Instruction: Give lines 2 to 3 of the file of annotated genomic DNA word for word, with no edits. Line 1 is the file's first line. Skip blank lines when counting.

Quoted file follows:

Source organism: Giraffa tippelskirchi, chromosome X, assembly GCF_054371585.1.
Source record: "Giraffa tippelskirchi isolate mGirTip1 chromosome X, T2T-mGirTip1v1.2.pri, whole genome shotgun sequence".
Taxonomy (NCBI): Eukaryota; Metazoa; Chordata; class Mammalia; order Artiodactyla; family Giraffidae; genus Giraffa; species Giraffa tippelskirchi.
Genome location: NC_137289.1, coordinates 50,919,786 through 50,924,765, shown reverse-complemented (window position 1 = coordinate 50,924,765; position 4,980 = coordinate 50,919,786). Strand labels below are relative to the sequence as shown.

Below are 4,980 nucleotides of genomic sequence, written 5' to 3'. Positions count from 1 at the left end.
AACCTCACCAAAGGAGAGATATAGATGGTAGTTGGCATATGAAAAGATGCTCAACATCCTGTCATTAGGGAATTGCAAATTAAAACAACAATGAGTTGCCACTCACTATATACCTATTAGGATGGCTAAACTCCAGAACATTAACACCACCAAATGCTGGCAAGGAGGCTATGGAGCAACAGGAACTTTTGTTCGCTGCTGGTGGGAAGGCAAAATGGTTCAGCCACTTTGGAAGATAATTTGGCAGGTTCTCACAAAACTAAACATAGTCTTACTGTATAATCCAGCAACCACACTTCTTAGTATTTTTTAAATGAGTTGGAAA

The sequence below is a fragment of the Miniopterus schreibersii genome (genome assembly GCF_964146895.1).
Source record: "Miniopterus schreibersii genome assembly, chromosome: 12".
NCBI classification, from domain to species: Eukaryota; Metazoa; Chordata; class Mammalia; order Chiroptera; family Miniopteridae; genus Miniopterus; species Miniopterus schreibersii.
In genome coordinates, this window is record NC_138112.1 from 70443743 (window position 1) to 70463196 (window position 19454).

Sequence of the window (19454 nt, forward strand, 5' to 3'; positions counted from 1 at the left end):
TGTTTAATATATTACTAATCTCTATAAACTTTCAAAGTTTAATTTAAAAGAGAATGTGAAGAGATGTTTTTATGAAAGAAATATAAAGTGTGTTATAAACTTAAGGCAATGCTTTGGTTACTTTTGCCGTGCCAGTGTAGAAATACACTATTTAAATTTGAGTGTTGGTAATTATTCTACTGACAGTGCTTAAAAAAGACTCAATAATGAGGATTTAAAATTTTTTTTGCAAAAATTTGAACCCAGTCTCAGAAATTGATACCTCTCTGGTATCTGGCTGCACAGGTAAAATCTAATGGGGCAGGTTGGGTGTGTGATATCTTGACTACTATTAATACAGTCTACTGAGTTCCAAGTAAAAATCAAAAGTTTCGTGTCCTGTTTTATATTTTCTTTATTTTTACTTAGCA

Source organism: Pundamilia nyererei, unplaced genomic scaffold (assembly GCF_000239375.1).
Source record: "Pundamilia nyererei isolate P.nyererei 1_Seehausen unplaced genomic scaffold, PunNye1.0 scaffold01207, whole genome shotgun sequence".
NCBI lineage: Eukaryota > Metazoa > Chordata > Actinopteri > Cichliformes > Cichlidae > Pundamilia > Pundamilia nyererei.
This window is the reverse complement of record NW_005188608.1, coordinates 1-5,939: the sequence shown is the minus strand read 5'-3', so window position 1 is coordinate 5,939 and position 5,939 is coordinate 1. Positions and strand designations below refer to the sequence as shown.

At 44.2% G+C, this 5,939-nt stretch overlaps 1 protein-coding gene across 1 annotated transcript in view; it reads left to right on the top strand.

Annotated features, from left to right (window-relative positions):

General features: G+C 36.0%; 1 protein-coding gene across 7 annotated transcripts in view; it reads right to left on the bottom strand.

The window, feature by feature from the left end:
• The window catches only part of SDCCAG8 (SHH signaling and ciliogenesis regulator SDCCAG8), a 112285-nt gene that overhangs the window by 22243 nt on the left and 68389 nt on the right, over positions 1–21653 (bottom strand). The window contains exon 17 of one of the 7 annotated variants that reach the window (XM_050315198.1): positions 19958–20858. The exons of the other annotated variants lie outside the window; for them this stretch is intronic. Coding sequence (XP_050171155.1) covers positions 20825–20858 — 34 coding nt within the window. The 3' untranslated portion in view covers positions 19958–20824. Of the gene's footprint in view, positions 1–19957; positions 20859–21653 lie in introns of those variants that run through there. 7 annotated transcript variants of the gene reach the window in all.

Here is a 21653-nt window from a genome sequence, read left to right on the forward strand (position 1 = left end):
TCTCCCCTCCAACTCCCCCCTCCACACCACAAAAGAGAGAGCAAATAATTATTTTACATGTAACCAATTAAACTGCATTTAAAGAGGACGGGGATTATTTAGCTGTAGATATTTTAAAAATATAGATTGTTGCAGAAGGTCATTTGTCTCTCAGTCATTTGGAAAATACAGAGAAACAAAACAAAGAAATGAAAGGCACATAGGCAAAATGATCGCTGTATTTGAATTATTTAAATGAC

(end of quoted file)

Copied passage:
Source record: "Giraffa tippelskirchi isolate mGirTip1 chromosome X, T2T-mGirTip1v1.2.pri, whole genome shotgun sequence".
Taxonomy (NCBI): Eukaryota; Metazoa; Chordata; class Mammalia; order Artiodactyla; family Giraffidae; genus Giraffa; species Giraffa tippelskirchi.